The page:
Peace on Earth and Mercy Mild
The single lantern swung lazily with the motion of the ship,
freakish shadows through the grating above their heads. The timbers
around them creaked, and the sound of water flowing was audible
through the Renown's oaken hide.
Lieutenant Horatio Hornblower stood immediately beneath the
his hands clenched around the bars in frustration. His mind seethed;
of all the injustices he had endured under Captain James Sawyer, this
was the worst. Still, a voice in his head taunted him. You had been
considering mutiny. Hadn't you?
He shook his head to dislodge the persistent thought. It had
for the good of the entire ship and crew that he and his fellow
lieutenants had even dared to discuss such a thing. No definite
action had been decided on. Everything had happened so fast; the
marines hunting them, the dread, the hiding, then Sawyer falling into
His fingers closed tighter around the metal bars. His skin
white over hs knuckles.
"Staring at the bars is not going to make them disappear,
came a sleepy voice from a dark corner of the brig.
Hornblower sighed loudly and released the bars. Rust stained
palms and he wiped his hands on his trousers, uncaring of the blood-
red streaks left behind.
"I know, Archie. I just wish" his voice died away.
How could he
put into words the torrent of anger he was combating?
"Sit down, Mister Hornblower. We're stuck, and there's
dwelling on what can't be changed."
Hornblower turned toward the new voice. As the lantern swung
caught quick glimpses of the cell's third occupant. Second
Lieutenant William Bush was as calm and stoic an individual as he had
ever met, and at that moment Hornblower longed to bury his fist in
his superior officer's face.
Bush seemed to sense that desire for his next words were meant
defuse what he had seen in the younger man's intense brown eyes.
"God, its hot! Its supposed to be December, for heaven's
wiped his forehead with the back of his hand. "What I wouldn't give
for England's damp chill right now."
Hornblower grunted his agreement and leaned against the bulkhead;
small concession to Bush's command that he sit. In seven years in
His Majesty's Navy he had never been to the West Indies before, and
he was finding the climate simply oppressive. Or perhaps it was
their current circumstances?
He took a deep breath and relaxed, sliding down the wall until
sat, his long legs extended in front of him. He could just touch the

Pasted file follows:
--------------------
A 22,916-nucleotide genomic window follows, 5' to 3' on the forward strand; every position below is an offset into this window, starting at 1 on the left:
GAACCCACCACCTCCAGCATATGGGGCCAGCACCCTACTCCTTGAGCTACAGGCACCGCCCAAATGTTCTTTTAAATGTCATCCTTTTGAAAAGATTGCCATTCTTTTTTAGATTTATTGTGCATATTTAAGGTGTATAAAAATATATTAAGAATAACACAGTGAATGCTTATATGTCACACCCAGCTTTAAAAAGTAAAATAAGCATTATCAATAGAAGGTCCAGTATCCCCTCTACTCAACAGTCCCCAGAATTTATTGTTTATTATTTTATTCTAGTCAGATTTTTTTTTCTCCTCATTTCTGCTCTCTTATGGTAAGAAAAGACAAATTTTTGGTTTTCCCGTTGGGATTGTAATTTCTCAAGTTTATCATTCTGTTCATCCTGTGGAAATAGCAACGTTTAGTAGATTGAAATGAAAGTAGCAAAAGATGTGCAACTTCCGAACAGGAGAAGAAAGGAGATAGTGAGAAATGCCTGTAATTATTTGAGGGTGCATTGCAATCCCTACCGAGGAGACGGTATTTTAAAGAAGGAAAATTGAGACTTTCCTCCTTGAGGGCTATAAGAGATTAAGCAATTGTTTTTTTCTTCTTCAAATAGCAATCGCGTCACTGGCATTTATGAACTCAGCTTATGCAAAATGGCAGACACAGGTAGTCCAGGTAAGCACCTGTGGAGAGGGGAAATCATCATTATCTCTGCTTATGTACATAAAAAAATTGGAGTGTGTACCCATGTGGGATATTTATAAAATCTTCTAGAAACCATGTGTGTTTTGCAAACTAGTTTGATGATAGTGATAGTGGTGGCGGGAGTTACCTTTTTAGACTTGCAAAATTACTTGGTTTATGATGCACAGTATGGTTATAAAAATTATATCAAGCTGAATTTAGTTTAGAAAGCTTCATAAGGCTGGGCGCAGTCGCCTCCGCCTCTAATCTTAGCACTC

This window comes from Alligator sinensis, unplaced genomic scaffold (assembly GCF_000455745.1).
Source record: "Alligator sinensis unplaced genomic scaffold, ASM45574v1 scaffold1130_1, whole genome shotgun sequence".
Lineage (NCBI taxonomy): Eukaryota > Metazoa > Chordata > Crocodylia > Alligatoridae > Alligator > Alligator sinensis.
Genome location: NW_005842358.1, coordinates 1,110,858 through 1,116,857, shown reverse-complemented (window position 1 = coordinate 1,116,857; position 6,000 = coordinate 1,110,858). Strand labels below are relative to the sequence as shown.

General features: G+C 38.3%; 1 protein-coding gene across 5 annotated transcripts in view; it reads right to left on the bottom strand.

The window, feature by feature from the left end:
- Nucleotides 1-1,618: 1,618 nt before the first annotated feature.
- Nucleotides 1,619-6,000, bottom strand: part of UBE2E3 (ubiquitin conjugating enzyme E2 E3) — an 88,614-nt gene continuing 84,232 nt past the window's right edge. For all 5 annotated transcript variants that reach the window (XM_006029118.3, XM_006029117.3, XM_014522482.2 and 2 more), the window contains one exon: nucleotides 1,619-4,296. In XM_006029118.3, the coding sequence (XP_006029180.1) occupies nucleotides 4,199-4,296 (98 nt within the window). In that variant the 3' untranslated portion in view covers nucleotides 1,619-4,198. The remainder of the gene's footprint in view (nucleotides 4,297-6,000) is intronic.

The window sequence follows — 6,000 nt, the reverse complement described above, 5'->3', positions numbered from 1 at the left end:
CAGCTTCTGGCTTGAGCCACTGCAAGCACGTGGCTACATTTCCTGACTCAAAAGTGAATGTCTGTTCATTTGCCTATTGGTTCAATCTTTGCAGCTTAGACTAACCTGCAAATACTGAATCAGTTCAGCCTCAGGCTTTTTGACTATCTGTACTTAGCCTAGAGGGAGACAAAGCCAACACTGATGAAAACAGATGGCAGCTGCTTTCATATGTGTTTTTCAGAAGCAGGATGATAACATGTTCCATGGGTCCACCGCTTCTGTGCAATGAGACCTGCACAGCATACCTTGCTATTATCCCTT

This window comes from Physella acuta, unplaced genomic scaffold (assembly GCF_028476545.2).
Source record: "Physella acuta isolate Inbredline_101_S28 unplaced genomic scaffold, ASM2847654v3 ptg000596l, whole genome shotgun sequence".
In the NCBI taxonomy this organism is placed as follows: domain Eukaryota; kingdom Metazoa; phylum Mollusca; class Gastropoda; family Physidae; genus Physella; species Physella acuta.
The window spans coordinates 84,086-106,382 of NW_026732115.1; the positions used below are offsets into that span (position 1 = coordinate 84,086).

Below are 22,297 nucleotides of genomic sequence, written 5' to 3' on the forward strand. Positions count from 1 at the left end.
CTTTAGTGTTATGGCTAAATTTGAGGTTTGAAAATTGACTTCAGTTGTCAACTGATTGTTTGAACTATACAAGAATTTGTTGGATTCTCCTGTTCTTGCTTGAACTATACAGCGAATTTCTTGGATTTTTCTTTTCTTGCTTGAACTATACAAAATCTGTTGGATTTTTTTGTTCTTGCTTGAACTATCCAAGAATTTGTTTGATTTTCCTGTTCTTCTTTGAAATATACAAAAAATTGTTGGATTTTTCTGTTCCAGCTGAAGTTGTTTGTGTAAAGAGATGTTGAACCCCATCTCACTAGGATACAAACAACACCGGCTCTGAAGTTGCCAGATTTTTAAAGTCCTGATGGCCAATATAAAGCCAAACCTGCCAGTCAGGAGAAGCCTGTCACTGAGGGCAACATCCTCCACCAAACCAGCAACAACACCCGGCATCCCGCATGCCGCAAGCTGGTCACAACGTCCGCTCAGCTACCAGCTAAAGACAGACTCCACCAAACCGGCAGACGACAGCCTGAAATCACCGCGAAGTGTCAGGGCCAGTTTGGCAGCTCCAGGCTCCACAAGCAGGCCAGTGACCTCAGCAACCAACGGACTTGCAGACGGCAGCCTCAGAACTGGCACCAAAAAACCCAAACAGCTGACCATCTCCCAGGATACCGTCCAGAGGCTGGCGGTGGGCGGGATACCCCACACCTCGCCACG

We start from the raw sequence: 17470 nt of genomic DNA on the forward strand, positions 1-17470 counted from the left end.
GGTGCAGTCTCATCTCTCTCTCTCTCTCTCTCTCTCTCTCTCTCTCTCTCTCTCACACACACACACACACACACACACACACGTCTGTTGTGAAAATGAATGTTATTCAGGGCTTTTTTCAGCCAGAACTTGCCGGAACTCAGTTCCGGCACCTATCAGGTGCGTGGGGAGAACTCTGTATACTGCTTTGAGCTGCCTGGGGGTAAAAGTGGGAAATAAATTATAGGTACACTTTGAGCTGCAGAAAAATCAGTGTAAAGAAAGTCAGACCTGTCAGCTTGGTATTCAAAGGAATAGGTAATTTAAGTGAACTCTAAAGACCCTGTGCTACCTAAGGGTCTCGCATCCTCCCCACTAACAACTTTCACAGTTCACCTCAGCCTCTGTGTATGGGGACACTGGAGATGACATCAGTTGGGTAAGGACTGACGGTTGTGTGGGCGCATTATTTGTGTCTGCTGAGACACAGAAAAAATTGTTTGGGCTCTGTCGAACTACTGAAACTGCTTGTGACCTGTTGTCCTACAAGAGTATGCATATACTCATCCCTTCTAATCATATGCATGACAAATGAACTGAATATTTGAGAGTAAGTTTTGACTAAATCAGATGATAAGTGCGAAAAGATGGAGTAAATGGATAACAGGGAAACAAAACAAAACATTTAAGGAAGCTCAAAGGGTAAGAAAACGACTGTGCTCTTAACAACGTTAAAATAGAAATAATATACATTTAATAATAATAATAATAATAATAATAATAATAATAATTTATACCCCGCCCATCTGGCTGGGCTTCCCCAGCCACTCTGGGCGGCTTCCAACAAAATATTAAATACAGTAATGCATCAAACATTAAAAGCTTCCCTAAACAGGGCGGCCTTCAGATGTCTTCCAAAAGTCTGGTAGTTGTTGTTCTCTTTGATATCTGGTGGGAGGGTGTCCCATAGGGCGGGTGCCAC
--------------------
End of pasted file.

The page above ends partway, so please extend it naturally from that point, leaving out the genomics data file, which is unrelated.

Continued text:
opposite wall with his toes.
"How does he do it?" Bush asked, with a nod towards
corner where Lieutenant Archie Kennedy slept. "How can he sleep at a
time like this?"
Hornblower smiled slightly. "Archie can sleep anywhere,
almost anything. Its one of his more annoying attributes." He
reached out with one foot and gave Kennedy's ankle a kick. A grunt
and a snuffling snore were the only responses. "See?" he asked with
Bush smiled in response, then looked from one to the other.
were such a study in contrasts. The tall, lanky, dark haired
Hornblower - with his quick mind and an intensity that radiated off
him like heat from the sun - compared to the shorter, stockier,
flaxen haired Kennedy who always seemed on the verge of bursting
into laughter with a humour that was infectious. Yet these two
opposites had forged a friendship like none Bush had ever seen in his
years of service; a friendship forged through God only knew what
trials. In public they were always stiffly formal and correct with
each other; "Mister Hornblower" and "Mister Kennedy". However it
didn't take long to see that Horatio and Archie were lurking just
beneath the surface.
"I envy you two." Bush said, looking surprised that
the words had
left his mouth.
Hornblower had been glaring at the bars above his head again,
brought his eyes down at Bush's words. "Envy? What do you mean?"
Bush was quiet for a moment. Whether it was the darkness around
or the forced intimacy of the cell he found himself expressing
thoughts he would never have dared to utter under ordinary
"Your friendship." he said with a gesture that encompassed
younger men. "I've not seen many like it in this navy. Its rare to
have the time to forge that kind of bond. One gets transferred to
another ship, one gets promoted before the other, one gets kil" He
stopped speaking, not wanting to complete that thought. "Serving His
Majesty is tough on friends." he concluded, his voice gruff with the
embarrassment he was suddenly feeling.
Hornblower shrugged. "Perhaps. We've been lucky, I guess."
Despite his pretense of indifference Hornblower knew only too
how blessed he was in his friend. He himself often struggled with
his emotions; fighting to keep everything under tight control.
Kennedy had no such problem, in fact quite the opposite. Hornblower
gave Kennedy the control he sometimes lacked, and Kennedy acted as
Hornblower's emotional mirror. They were opposites, it was true, but
in that was their strength.
He shook his head sharply. He hated those sorts of philosophical
thoughts, preferring to deal with the reality of things. And reality
at the moment was Bush staring at him incredulously while Kennedy
quietly snored in the corner.
"Lucky." Bush repeated the word, his voice bland.
He shook his head,
chuckling. "Wish I had that sort of luck."
"Haven't you close friends?" Hornblower asked.
"Not really. I grew up with three sisters, so I was rarely
boys my own age. And when I joined the navy I was just too scared
and shy to make friends. Well, mostly too scared and shy." He
laughed again and pushed a hand through his hair. "Why are we even
having this conversation?"
"Because you started it." Hornblower replied.